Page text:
David Myles sings about hope
The Ottawa Sun – June 9th, 2011
The first time I came across David Myles was in April when his latest recording Live at the Carleton landed on my desk.
Now, I get a lot of live recordings, most of them attempt to give you a sense of what the music is like live, but in Myles’ case, it’s the stuff he says between songs that’s almost as important as his music.
Part stand-up comedian, part poet-singer and songwriter, Myles is in fine form here, accompanied by longtime guitarist Alan Jeffries and upright bass-player Kyle Cunjak. It’s his fifth CD, with some of his best-known songs, Pair of Shoes, Turn Time Off and When It Comes My Turn.
There are also some very funny song introductions that include stories about Bruce Springsteen, environmental issues with David Suzuki, the art of repetitive songwriting with Randy Bachman and his secret ambition to become the next Marvin Gaye that make the disc addictive.
Myles clearly loves that connection with the audience as much as he loves touching hearts with a bittersweet lovesong.
“I love to write love songs because they’re great to sing, but I’m tall and skinny and if the song gets too hot, it makes folk uncomfortable,” Myles said during a stop in his current tour in Fredericton.
“I have a sense of humour, so I like to write songs that have hope and a sense of humour. I want my show to be sincere and authentic.”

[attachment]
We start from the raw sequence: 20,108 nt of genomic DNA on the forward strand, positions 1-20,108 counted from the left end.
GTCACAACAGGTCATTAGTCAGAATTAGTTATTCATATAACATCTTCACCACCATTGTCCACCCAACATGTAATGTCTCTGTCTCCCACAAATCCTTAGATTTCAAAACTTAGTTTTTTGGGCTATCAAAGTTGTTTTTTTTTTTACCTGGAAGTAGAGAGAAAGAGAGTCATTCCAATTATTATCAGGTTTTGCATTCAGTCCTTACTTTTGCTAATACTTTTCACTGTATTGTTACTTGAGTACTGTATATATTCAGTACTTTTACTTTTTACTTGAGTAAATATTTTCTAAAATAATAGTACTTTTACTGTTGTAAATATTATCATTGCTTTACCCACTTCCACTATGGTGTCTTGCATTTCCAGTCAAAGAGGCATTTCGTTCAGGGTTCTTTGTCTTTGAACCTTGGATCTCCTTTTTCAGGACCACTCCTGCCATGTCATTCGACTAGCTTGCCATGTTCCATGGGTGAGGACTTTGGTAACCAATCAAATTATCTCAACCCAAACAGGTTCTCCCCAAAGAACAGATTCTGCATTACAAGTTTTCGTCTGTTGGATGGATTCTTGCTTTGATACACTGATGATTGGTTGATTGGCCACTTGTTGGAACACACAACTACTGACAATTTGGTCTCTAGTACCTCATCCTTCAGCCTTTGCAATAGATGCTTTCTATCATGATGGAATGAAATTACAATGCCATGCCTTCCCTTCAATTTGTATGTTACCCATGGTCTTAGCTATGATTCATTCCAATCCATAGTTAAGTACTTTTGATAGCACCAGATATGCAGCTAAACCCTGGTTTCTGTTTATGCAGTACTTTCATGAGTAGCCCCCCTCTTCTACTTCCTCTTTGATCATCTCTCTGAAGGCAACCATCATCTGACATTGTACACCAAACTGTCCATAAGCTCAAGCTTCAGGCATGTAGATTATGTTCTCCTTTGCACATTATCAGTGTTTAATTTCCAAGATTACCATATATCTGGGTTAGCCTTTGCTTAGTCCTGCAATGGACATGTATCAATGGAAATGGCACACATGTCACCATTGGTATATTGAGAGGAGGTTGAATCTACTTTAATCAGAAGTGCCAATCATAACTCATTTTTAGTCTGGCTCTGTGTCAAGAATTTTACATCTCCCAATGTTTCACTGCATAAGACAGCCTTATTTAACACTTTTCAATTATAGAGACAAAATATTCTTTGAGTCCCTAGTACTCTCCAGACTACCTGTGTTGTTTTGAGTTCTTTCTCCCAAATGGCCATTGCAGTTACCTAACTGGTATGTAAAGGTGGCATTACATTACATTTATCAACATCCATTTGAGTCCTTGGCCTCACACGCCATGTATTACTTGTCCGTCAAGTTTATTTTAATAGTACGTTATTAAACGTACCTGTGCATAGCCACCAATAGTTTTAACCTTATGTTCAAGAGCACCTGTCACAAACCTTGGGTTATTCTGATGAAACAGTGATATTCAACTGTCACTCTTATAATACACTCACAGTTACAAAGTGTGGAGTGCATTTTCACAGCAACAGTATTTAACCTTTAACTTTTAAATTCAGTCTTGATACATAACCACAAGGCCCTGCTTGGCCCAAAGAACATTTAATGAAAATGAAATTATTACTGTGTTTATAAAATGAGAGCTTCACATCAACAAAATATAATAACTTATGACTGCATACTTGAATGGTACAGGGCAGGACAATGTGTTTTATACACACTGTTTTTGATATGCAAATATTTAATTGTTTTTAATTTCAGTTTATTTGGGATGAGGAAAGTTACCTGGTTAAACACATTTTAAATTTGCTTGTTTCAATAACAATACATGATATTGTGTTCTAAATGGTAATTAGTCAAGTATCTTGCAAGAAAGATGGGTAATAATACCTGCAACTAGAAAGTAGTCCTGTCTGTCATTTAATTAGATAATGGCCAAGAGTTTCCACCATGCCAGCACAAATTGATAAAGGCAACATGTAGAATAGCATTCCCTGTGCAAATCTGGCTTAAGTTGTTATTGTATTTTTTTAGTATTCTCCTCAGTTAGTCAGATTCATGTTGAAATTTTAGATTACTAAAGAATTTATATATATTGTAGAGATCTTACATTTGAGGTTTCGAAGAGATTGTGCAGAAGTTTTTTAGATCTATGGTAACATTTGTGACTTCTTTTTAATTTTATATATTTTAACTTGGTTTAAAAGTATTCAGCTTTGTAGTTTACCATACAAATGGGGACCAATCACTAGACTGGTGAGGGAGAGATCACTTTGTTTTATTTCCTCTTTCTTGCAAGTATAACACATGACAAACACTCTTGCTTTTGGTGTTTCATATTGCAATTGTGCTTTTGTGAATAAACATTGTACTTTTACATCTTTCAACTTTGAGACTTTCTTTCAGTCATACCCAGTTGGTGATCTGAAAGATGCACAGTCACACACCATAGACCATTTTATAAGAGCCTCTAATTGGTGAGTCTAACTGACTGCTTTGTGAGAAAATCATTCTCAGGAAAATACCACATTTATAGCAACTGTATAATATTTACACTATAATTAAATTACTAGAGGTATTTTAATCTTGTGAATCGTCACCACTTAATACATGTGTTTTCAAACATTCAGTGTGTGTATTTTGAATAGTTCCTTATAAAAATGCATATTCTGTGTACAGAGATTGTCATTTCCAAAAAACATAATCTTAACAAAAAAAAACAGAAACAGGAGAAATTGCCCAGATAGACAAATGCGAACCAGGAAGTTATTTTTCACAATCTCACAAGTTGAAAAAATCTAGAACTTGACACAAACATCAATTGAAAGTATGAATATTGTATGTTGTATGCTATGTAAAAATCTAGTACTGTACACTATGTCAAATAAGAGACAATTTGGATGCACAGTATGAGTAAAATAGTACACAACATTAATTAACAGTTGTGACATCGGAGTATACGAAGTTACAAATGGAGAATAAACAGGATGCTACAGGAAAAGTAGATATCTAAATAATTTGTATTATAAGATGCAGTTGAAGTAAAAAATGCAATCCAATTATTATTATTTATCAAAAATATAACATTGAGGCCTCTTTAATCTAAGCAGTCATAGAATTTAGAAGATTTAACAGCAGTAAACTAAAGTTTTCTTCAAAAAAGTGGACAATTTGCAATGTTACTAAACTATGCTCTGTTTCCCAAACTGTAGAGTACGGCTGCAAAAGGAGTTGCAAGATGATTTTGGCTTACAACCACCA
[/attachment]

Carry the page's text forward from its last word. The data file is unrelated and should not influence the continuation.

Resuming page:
Not only is he funny, but he’s a pretty clever songwriter as well. A native of Fredericton, Myles, 30, released his first album of acoustic folk-soul-pop Together and Alone in 2005 and since then, he’s released a new album at a rate of almost one a year with Things Have Changed in 2006, On The Line, in 2008. In 2009, his song Don’t Drive Through competed in CBC Radio’s Great Canadian Song Quest and his fourth album Turn Time Off won the East Coast Music Award for Folk Recording of the Year last year, just as On The Line”had in 2009.
“I like my songs because they’re direct in the same way a country song has a clear direction,” Myles explains. “You know what the song’s about as soon as you hear it.”
“I call it folk the same way James Taylor and Paul Simon is folk. I admire great singers like Chet Baker, Sam Cooke, Lyle Lovett and Marvin Gaye because they appreciate showmanship. “That’s why I made the live CD. The show is much more than singing songs.”